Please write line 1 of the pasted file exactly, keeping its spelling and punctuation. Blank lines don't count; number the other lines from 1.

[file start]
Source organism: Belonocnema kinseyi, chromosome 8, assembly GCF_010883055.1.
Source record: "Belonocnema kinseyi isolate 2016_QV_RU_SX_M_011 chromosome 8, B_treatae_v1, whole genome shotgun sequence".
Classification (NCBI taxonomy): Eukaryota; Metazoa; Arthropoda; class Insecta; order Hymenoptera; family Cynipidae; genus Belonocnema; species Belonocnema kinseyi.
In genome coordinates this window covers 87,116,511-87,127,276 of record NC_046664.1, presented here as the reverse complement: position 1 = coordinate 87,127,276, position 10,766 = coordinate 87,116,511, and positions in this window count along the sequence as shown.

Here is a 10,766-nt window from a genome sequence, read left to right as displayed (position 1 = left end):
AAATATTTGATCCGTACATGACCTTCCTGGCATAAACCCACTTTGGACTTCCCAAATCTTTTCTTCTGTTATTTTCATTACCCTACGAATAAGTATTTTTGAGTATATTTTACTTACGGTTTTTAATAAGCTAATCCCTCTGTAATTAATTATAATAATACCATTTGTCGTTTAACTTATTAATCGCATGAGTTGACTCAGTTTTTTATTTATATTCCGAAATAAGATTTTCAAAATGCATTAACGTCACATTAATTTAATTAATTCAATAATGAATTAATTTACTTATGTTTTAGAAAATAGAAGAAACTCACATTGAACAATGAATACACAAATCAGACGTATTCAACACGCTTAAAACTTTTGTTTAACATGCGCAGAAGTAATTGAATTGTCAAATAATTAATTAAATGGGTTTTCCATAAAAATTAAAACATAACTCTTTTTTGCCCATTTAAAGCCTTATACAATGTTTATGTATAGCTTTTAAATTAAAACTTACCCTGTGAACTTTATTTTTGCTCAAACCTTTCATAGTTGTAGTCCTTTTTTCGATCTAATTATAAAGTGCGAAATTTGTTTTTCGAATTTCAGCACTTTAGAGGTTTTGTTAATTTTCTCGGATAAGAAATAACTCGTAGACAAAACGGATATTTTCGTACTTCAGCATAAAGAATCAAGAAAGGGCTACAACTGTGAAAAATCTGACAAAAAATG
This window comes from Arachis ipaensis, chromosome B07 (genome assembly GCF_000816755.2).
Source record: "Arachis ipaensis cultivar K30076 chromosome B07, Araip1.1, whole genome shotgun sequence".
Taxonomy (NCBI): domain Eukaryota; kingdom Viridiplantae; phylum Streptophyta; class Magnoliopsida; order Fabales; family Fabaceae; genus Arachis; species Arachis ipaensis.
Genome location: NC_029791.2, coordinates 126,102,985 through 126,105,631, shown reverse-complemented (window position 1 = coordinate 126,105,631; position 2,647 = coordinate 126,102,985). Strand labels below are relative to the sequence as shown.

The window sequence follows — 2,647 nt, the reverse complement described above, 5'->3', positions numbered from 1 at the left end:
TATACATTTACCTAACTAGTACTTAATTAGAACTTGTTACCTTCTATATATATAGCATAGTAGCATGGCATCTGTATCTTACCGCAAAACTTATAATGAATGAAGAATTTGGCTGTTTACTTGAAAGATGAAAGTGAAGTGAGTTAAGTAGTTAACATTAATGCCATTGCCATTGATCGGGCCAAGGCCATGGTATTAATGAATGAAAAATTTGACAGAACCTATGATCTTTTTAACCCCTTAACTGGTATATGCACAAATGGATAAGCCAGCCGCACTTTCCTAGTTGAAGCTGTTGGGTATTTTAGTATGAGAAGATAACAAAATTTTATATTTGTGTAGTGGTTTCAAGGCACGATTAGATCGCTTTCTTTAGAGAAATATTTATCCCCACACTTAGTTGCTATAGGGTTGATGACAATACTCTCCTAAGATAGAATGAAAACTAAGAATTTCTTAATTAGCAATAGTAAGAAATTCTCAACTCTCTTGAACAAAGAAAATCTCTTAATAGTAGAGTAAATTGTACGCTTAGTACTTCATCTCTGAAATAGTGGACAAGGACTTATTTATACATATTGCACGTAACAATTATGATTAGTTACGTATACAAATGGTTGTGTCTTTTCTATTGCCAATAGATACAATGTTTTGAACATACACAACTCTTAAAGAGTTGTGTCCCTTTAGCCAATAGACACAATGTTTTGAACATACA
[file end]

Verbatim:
Source organism: Belonocnema kinseyi, chromosome 8, assembly GCF_010883055.1.